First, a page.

The problem is that most people are poor judges of risk, and many stories in the media on health are sensational, poorly written, and missing important facts.

If you don’t want your baby to get sick, you would be better off feeding it honey and putting more effort into the safe handling and preparation of food. The chances of your baby becoming seriously ill are much higher from foodborne illnesses like Salmonella and Campylobacter.

Many people fixate on unusual and rare hazards, and ignore the common hazards. Vaccination rates for children in the United States are a national embarrassment.

I agree. If I never again see and antibacterial handsoap outside of a hospital, I will be a happy person. “Safety” devices are mostly an excuse to not supervise your child. Bring back the slides and merry-go-rounds! But this is one case where I err on the side of caution. There’s no treatment for botulism poisoning. It hits quickly, and it’s fatal. Since there’s no offsetting benefit to giving honey, it’s simply not worth the risk in my book.

How about **not **feeding it honey and putting more effort into the safe handling and preparation of food? Why on earth would a baby need honey anyway? Besides the (admitedly small) botulism risk, why would parents want to encourage a sweet tooth in their infants? No honey, no sugar, no corn syrup. Breastmilk, carrots, pears, sweet potatoes, applesauce, bannanas - there’s plenty of sweet things that also contain good nutrition and will develop a taste for healthy sweets instead of sugary sweets. I see absolutely zero reason to give a baby empty sugar calories, honey or otherwise.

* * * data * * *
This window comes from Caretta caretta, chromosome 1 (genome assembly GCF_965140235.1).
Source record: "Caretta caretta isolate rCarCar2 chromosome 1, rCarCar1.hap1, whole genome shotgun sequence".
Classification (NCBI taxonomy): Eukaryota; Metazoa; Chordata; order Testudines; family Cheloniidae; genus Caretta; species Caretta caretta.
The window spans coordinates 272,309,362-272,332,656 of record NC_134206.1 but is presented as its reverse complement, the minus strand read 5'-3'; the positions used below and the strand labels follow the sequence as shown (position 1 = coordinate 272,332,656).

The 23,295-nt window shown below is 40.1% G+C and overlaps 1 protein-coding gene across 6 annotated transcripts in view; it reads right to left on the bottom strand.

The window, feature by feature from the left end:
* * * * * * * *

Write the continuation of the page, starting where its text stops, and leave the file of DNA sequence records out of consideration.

According to Health Canada:

I hear you, and I read that too. I’m basing my information on what my daughter’s neonatal intensive care nurses told me, as well as the nutrition and feeding information packet sent home by the hospital.

But, if we take it as read that a botulism case is only a few days in the hospital, I still have to ask why? Why is a few days in the hospital, with the attendant fright, medical bills, time off work, etc. worth it? What compelling reason or benefit is there to giving honey to an infant? What trouble or inconvienece is there in avoiding it?